These days the spirit of christmas is captured in mass produced tinsel and coca-cola smiles. Malls are hanging baubles in October and countdowns to xmas-delivery prompt us to spend spend spend! It will probably not surprise you that an estimated 60% of the world Christmas decorations are made in China (Yiwu), with some workers putting in 12 hour shifts for as little as 45p per hour! So in this post let’s celebrate a hand-made christmas. Let’s go back to nature and use what we have.

Green Christmas Cheat 01: Make your own wreaths 

It’s actually so simple. Use a piece of wire that you can easily bend into a circle (like a wire hanger). Get a bunch of holly and a nice long Eucalyptus branch (or any type of long leafy branch) and wrap them around the wire. I found it easier to first make the wire into a circle and then adding the plants. The girls from Treasures and Travels have excellent step-by-step images of how how to make one.

Christmas wreath by Treasures & Travels
Christmas wreath by Treasures & Travels

Step-by-step diy xmas wreath

Green Christmas Cheat 02: Branches in a pot

This is probably the easiest way you can bring christmas into your home. Use a beautiful pot with an interesting branch. It can be any branch, even dead ones you find in the park!

Christmas Branches in beautiful pots
Branches in beautiful pots. Find more beautiful examples like the ones on the left on trendspanarna.nu
branches in pots
More bottled inspiration

branch in a potGreen Christmas Cheat 03: Use what you have

When you decorate your table, use the plates you have. Don’t worry if they don’t all match. Combine different colours to add interest, but follow a pattern so that it looks deliberate. Candles are perfect center pieces; put them on upside-down side plates to catch dripping wax and tie a branch or ribbon around it to make it christmassy.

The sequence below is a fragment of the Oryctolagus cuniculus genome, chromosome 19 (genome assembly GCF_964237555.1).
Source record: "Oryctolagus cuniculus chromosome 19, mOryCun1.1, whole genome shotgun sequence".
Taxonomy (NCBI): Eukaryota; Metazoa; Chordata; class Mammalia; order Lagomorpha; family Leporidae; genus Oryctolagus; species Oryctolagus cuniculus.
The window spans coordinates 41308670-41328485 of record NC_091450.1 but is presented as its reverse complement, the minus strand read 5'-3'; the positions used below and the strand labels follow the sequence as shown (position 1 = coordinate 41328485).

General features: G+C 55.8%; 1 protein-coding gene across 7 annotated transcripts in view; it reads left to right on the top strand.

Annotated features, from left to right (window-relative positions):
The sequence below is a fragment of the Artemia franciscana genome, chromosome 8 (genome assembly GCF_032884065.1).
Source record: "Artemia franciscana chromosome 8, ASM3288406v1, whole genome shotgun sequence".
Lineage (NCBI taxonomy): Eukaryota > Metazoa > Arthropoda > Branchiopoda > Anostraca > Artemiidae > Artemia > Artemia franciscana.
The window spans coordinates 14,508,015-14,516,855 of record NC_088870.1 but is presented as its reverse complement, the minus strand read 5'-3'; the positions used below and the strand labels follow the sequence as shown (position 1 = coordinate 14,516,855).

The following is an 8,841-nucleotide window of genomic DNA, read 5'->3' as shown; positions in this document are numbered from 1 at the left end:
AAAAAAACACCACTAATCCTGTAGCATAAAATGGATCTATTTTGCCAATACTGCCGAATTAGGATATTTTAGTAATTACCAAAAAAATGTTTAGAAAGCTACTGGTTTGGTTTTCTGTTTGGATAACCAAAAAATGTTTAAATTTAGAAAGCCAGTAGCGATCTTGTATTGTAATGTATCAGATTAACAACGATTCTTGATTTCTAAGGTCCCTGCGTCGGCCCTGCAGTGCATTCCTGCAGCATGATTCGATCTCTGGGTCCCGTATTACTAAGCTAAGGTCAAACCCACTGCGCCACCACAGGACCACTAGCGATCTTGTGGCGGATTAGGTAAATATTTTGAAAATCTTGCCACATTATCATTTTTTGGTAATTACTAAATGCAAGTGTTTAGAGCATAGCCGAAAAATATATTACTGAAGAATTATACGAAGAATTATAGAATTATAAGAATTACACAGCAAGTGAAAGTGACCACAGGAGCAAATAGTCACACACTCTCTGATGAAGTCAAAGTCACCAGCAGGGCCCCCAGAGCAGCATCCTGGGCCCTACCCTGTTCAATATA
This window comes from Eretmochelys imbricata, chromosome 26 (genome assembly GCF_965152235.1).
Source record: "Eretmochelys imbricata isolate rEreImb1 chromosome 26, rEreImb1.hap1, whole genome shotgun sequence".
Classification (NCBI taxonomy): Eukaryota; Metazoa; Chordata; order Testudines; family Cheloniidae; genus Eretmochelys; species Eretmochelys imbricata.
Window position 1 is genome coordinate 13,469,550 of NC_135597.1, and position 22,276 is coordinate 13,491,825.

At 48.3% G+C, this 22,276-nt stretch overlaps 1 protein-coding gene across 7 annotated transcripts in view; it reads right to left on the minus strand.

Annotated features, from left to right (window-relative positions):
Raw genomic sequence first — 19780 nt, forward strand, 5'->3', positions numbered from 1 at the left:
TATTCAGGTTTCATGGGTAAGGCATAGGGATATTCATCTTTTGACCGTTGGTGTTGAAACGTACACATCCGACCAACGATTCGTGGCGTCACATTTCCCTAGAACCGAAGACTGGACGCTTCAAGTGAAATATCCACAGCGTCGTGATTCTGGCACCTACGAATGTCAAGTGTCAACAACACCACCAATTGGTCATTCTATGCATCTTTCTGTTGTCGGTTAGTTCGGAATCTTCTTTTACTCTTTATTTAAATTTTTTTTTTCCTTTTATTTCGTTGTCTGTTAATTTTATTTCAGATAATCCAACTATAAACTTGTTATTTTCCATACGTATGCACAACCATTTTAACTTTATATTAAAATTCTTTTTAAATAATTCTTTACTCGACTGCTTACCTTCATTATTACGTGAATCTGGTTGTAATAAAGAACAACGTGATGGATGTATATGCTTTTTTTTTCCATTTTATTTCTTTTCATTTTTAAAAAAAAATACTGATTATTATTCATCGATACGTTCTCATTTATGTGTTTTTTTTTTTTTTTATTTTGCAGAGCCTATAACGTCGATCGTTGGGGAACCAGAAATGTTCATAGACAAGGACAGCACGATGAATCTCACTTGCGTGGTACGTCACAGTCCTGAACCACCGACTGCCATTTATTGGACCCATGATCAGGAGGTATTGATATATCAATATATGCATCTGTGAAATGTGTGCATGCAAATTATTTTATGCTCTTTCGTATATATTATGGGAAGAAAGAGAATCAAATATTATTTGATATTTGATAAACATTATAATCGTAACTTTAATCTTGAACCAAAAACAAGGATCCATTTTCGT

Christmas table settingsChristmas table 2015

simple_tablesetting
I really love this simple table setting by bestdayever

Green Christmas Cheat 04: Never buy wrapping paper again

I love beautifully wrapped gifts, and even more so, wrapping them! But sadly, wrapping paper is such a waste of money and resources. If you don’t re-use it (and most people probably don’t) it just ends up in the dust bin, and often one that doesn’t go to the recycling depot. It’s actually far more fun to just create your own. Plus, its SO simple. I never buy wrapping paper. I save the brown paper that amazon uses when they ship large things (like cat litter) to my house or I just use scrap paper from the printer drawer or old magazines. Let me show you how easy it is:

Beautifully wrapped giftDIY wrapping paper tutorial

Wishing you a very merry christmas everybody!!

Delicious Monsters aka Monstera deliciosa

Close-up of monstera deliciosa

 

Monstera deliciosa

 

I am quite obsessed with houseplants, and there’s one particular guy that I simply cannot get enough of; with it’s massive leaves and funny tentacles the Monstera Deliciosa or Philodendron Pertusum is quite a character.

 

Monstera deliciosa
Close-up of Monstera deliciosa

 

There’s something about them that’s simply captivating. Perhaps it’s their allusion to the tropics or the sense of humour they embodythat swiss cheese smile and goofy elegance. Paradoxes aside though, this hardy philly will liven up any room, even if you forget to water it sometimes.

Description: The monstera is a member for the arum family Araceae. This climbing plant is native to the tropical rainforests from southern Mexico to southern Colombia and has large leathery green heart shaped leaves. Adult leaves develop holes and split edges that protect them from strong tropical winds (in their native environment) and can measure up to 45cm when grown indoors, giving them a beautiful sculptural quality.

Common Names: monstera deliciosa, splitleaf philodendron, philodendron pertusum, swiss cheese plant, monster fruit (to name a few)